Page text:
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Most of us assume those superachievers who are always able to squeeze in their workout, eat healthy foods, ace their exams and pick their kids up on time must have superhuman self-control. But science points to a different answer: What we mistake for willpower is often a hallmark of habit.
People with good habits rarely need to resist the temptation to laze on the couch, order greasy takeout, procrastinate on assignments or watch one more viral video before dashing out the door. That’s because autopilot takes over, eliminating temptation from the equation. Having established good habits, little to no willpower is required to choose wisely.
Sounds great, right? The only catch is that building good habits takes effort and insight. Thankfully, science offers both guidance on how to begin and strategies to lighten your lift. Here are a few research-backed steps sourced from my book, “How to Change,” that can set you on the path from where you are to where you want to be.
The way you define the goal you hope to turn into a habit does matter. Goals such as “meditate regularly” are too abstract, research has shown. You’ll benefit from being more specific about what exactly you aim to do and how often.
Don’t say “I’ll meditate regularly.” Say, “I’ll meditate for 15 minutes each day.”
Having a bite-size objective makes it less daunting to get started and easier to see your progress.
Now that you have established a specific goal, it’s time to think about what will cue you to follow through. Scientists have proven that you’ll make more progress toward your goal if you decide not just what you’ll do, but when you’ll be cued to do it, as well as where you’ll do it and how you’ll get there.
A plan like “I’ll study Spanish for 30 minutes, five days a week” is OK. But a detailed, cue-based plan like “Every workday after my last meeting, I’ll spend 30 minutes studying Spanish in my office” is much more likely to stick as a habit.
Making this kind of plan reduces the chances you’ll forget to follow through because the when and where in your plan will serve as cues to action that jog your memory. Even better: Put your plan on your calendar so you’ll get a digital reminder. An established, hyperspecific plan also forces you to anticipate and maneuver around obstacles and makes procrastination feel more sinful.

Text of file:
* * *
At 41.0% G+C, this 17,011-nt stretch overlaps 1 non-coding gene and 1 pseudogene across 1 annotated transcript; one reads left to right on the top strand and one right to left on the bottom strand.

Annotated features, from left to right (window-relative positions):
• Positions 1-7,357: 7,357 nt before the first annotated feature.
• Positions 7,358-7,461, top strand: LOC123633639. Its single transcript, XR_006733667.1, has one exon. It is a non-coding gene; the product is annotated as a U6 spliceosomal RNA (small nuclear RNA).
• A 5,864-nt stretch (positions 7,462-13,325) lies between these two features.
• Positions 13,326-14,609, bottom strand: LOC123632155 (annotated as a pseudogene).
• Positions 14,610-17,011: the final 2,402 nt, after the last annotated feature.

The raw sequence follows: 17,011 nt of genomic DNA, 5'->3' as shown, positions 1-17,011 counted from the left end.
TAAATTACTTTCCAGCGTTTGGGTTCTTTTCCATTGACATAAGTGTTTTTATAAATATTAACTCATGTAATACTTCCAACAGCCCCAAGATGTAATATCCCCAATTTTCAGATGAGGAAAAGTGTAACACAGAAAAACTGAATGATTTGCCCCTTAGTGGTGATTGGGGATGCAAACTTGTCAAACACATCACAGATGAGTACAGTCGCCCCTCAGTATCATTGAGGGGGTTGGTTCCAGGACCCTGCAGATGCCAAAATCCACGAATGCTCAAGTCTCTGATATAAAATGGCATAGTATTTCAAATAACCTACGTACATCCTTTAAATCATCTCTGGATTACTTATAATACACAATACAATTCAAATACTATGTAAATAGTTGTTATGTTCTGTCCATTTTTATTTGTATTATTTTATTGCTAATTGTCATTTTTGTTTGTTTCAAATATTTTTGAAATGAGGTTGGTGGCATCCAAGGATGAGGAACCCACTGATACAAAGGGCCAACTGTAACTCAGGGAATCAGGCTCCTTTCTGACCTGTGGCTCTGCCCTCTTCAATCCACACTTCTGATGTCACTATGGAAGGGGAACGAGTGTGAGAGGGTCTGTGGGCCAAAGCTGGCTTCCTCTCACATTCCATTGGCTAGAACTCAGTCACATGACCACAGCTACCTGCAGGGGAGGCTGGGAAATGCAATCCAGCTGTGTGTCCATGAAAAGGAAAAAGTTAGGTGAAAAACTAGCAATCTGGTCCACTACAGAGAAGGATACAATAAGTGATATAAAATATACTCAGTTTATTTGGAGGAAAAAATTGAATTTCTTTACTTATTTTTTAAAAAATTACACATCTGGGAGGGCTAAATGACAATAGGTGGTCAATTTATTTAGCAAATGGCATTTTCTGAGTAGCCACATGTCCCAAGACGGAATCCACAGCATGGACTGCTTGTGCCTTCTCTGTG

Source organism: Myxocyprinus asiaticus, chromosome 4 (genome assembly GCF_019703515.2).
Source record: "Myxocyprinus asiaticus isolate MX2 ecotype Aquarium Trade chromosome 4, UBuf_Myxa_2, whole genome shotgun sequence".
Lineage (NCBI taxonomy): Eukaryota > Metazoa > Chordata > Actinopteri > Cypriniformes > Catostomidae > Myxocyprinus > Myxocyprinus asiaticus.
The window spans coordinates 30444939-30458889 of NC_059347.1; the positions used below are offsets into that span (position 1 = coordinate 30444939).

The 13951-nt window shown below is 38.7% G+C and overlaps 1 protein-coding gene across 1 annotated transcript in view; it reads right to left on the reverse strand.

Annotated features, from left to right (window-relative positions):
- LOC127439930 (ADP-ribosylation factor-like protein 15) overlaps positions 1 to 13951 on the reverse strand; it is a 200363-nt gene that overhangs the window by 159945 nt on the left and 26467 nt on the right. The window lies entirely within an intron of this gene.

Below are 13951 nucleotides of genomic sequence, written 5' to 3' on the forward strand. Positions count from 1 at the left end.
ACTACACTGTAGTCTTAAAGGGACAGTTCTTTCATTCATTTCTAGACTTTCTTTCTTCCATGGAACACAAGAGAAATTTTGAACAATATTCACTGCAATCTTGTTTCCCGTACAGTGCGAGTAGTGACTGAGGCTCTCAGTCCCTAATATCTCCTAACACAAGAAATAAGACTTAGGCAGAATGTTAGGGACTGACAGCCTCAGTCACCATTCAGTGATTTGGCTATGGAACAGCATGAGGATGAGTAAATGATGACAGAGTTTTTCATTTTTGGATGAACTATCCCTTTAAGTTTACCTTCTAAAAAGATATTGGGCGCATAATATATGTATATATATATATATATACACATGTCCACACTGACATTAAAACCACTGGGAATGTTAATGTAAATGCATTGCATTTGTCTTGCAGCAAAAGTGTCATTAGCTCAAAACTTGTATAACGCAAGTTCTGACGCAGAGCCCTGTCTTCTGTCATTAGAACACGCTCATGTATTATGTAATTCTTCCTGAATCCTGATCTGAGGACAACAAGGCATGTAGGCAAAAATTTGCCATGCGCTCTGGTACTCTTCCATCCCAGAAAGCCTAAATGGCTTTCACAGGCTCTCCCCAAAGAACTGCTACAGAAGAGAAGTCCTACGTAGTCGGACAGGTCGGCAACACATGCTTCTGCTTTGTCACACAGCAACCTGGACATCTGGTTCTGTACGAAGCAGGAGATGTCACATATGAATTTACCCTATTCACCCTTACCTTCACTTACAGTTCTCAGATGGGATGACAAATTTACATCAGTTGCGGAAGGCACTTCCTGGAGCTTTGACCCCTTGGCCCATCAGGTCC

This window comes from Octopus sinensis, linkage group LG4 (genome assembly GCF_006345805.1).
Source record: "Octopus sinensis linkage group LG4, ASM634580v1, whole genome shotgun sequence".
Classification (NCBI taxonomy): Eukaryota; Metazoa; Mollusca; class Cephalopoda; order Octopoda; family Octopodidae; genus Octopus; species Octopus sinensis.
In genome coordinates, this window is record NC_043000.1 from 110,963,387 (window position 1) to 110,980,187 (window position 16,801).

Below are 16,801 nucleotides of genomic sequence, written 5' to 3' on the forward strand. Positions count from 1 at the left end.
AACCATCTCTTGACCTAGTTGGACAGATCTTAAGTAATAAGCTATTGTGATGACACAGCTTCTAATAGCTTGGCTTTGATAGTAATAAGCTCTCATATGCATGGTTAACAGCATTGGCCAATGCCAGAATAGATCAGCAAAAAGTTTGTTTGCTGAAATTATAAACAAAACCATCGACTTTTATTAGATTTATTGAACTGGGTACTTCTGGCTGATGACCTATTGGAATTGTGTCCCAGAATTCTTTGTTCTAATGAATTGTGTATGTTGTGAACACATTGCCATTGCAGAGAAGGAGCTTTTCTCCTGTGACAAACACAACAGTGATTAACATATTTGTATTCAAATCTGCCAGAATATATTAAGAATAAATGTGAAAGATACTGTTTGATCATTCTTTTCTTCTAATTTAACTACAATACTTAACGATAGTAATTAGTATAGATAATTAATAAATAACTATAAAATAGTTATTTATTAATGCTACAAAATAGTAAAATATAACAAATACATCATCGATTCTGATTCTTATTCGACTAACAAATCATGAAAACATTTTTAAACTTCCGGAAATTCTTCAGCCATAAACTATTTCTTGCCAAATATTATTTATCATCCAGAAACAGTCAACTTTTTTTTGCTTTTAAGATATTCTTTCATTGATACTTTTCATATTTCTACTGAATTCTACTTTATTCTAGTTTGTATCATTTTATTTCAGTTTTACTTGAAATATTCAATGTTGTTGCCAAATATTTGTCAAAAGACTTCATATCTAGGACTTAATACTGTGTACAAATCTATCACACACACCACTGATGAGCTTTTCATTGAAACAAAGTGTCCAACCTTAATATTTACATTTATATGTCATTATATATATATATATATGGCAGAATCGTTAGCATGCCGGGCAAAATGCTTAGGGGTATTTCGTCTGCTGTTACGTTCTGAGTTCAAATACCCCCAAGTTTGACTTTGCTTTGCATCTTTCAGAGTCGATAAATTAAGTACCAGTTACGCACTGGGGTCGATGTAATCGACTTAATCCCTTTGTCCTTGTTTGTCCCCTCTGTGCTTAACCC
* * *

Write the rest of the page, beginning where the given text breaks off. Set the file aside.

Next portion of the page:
When we set out to build a new habit, most of us overestimate our willpower and set a course for the most efficient path to achieving our end goal. Say you hope to get fit by exercising regularly — you’ll likely look for a workout that can generate quick results such as grinding it out on a treadmill. But research has shown you’ll persist longer and ultimately achieve more if you instead focus on finding ways to make goal pursuit fun.
When it comes to exercise, this might mean going to Zumba classes with a friend or learning how to rock climb. If you’re trying to eat more fruits and vegetables, it might mean swapping doughnut breakfasts for tasty smoothies, which can combine multiple servings of fruits and veggies in one delicious drink. Because you are far more likely to stick with something you enjoy and repetition is key to habit formation, making the experience positive is critical, but it’s often overlooked.
One excellent way to make goal pursuit fun is to try what I call “temptation bundling.” Consider only letting yourself enjoy an indulgence you crave while working toward your goal. For example, only let yourself binge-watch your favorite show while at the gym or enjoy a beloved podcast while cooking healthy meals. My own research shows that temptation bundling improves follow-through; it transforms goal pursuit into a source of pleasure, not pain.